Family Law Update
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Family Law Update November - Alice Quirk comments on two recent cases

Re: W (Minors) [2016] EWHC 2226 (Fam) – Read full judgment here
Re: B (Litigant in Person: timely service of documents) [2016] EWHC 2365 (Fam) Read full judgment here

Re: W (Minors) [2016] EWHC 2226 (Fam) Judgment of Mr Justice Mostyn in which he makes a number of orders, the most significant of which relates to an ex...[CONT]


This case concerns a 25 year marriage in which the wife’s Financial Remedy Application was ultimately determined by HHJ Brasse in August 2014, following separation in 2013.  The parties were at the time both aged 50 and are the parents of three children aged between 17 and 20.

This was a traditional marriage in the sense that the husband continued to work after the birth of the children while the wife became the homemaker and primary carer, with only occasional modestly p...[CONT]

Robertson v Robertson [2016] EWHC 613 (Fam) – A case note by Natalie Sutherland

This case was a “big money” case where the total assets amounted to £219million. Mr Justice Holman delivered his judgment after the parties failed to reach a settlement, having been unable to bridge the gap of £77million.


The background facts

Mr and Mrs Robertson were married in December 2004, having cohabited since 2002. They have two children aged eight and seven. The parties separated at the end of 2013 and there...[CONT]

Part III of the Matrimonial and Family Proceedings Act 1984 – Two Recent Cases which demonstrate why a foreign divorce does not have to be the last say in terms of final financial orders – A case note by Alex Hulbert

Part III of the Matrimonial and Family Proceedings Act 1984 (MFPA) allows, in certain situations, the English courts to make financial orders following a foreign divorce.

Before the court can consider an application under Part III, permission must to be obtained. S.13 (1) states that “the court shall not grant leave unless it considers that there is substantial ground for the making of an application for such an order.”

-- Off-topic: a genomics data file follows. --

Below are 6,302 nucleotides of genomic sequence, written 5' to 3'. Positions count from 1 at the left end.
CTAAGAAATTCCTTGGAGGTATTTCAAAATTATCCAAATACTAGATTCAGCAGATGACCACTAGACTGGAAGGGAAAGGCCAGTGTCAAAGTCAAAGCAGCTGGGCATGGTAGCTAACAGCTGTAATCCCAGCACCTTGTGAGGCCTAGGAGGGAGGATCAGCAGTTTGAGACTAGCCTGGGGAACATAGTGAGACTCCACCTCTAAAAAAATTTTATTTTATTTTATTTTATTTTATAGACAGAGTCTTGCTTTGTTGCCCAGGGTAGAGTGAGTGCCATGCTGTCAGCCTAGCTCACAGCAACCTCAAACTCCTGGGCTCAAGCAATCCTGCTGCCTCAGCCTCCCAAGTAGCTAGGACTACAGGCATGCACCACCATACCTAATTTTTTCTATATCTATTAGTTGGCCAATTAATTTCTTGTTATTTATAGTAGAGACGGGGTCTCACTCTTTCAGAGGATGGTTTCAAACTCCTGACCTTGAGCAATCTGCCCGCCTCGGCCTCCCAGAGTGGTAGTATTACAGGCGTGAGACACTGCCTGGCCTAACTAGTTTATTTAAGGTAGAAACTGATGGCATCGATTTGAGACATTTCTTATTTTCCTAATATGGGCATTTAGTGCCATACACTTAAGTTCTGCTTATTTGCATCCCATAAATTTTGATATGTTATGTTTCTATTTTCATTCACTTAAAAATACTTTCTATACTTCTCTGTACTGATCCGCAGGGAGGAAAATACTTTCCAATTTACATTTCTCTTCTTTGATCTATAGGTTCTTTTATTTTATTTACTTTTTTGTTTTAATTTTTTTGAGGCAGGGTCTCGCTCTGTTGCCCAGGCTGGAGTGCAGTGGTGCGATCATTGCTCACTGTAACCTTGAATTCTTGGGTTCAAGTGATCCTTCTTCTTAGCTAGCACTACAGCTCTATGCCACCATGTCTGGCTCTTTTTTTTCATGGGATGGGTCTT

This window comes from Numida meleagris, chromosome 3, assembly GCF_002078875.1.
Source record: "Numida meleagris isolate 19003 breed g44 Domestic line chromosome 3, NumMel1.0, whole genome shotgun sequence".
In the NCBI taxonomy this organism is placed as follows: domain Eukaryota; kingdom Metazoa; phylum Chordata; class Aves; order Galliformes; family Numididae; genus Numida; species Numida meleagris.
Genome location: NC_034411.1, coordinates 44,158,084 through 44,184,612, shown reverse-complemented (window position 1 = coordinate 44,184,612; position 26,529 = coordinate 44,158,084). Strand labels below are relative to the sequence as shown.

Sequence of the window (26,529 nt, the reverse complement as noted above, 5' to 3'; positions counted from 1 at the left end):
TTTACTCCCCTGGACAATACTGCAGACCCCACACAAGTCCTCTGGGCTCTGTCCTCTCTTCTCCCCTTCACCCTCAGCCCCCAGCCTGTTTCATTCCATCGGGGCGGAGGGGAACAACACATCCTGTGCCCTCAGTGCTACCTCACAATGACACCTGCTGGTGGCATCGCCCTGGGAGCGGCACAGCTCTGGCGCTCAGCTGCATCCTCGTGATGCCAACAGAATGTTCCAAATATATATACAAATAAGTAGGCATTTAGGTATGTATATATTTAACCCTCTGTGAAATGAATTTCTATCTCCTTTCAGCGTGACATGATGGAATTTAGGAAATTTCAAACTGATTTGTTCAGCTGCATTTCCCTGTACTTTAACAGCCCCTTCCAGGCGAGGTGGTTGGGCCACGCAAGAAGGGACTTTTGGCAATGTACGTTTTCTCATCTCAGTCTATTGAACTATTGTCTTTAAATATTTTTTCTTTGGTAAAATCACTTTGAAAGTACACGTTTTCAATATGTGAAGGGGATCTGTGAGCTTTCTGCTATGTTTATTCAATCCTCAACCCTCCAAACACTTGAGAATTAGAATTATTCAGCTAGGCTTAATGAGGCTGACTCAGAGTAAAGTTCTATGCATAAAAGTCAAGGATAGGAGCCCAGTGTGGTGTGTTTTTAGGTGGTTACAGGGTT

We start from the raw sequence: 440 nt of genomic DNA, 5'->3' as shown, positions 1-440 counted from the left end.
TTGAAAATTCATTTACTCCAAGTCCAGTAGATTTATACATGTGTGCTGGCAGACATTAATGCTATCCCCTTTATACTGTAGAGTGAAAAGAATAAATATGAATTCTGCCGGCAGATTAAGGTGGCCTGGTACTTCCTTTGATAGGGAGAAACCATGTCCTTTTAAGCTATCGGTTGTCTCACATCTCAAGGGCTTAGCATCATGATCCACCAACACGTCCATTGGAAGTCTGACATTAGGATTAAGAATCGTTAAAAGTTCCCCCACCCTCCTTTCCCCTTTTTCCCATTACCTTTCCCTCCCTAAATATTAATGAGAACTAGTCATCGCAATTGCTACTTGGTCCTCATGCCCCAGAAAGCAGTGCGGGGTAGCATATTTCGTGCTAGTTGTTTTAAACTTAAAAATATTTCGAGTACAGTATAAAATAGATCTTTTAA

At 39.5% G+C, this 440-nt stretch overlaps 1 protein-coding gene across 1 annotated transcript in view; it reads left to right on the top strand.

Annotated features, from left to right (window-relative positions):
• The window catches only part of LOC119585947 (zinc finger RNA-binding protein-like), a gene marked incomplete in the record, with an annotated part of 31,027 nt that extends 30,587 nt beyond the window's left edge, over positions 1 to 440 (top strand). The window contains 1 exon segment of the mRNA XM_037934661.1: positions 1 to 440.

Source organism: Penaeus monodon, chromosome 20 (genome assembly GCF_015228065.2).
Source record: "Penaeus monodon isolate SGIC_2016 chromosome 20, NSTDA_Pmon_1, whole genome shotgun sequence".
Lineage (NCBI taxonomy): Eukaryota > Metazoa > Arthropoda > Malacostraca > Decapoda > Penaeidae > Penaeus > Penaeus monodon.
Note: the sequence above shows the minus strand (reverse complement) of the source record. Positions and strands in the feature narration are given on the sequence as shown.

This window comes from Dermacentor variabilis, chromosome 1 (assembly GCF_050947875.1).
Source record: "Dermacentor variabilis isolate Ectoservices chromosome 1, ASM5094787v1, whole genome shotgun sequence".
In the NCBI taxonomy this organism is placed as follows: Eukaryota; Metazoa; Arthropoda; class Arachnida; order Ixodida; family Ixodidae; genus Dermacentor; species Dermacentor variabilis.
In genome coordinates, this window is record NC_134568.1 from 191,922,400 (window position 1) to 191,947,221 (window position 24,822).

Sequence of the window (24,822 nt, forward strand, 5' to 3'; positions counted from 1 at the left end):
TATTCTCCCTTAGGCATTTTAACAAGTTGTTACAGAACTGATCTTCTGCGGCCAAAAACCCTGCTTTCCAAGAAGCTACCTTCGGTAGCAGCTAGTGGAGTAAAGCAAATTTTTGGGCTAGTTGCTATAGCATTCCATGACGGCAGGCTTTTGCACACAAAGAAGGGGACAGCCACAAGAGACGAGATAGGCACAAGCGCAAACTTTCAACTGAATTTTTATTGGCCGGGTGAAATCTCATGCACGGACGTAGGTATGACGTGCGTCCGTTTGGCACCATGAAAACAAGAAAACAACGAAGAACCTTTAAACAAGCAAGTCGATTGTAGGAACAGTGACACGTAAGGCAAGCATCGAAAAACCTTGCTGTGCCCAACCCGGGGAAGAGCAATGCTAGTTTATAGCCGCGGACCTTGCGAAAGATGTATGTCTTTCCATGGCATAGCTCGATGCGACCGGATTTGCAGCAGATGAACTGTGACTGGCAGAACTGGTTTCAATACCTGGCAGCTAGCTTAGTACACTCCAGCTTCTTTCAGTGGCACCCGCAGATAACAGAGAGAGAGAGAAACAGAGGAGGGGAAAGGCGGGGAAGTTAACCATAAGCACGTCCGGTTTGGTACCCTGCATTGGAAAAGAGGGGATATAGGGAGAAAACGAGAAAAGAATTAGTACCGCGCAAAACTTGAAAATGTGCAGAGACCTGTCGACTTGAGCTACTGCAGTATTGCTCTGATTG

The factors set out at S.16 (2) of t...[CONT]

Covert Recording of Children – a case note by Alice Grainger on M v F (Covert recording of children) [2016] EWFC 29: A lesson in misjudged evidence.

“It is almost always likely to be wrong for a recording device to be placed on a child for the purpose of gathering evidence in family proceedings, whether or not the child is aware of its presence.”  The opening sentence of Mr Justice Peter Jackson’s Judgment could, almost, be all he needed to write on this matter. 

Instead, he continues by discussing the consequences of a parent taking the step of recording their child’s conversations wit...[CONT]

Arbitral award challenge judgment supports ethos of family arbitration scheme – case note on DB v DLJ [[2016] EWHC 324 (Fam) by Laura Geraghty

On 24 February 2016 Mr Justice Mostyn provided his Judgment in favour of the husband on his application following a decision (“award”) made in arbitration: DB v DLJ [[2016] EWHC 324 (Fam).

The husband’s application was for the wife to show cause why the award made by Mr Gavin Smith (the “arbitrator”) in July 2015 should not be made an order of the Court.  The wife resisted the husb...[CONT]

Supreme Court - Case Comment In the matter of J (a child)

Writing for the UK Supreme Court Blog, LMP’s Alexander Hulbert comments on In the matter of J (a child) [2015] UKSC 70.

Read Case Comment

Read Judgment

Gohil and Sharland Case Studies on the UK Supreme Court Blog

The landmark decision of the Supreme Court last month, on the conjoined appeals of Sharland v Sharland [2015] UKSC 60 and Gohil v Gohil [2015] UKSC 61, held that both wives were entitled to have their financial orders set aside and the relevant proceedings re-opened ends.  The ruling sends out a clear message that failure to disclose in financial proceedings will not be tolerated. Writing for the UK Supreme Court Blog, LMP’s Natalie Sutherland looks at Gohil v Gohil; Alice Grainger...[CONT]

Court Fees – Set to rise by a third

The Government has announced rises in court fees which will come into force later this year. Spouses seeking a divorce will, from that time, be paying £550; £140 more than now.

Ministers had considered raising the cost of issuing divorce proceedings by as much as 80 per cent to £750, but after a widely opposed consultation paper in January, reduced it to a third after 'carefully considering' concerns.

The increase in divorce costs is just one...[CONT]

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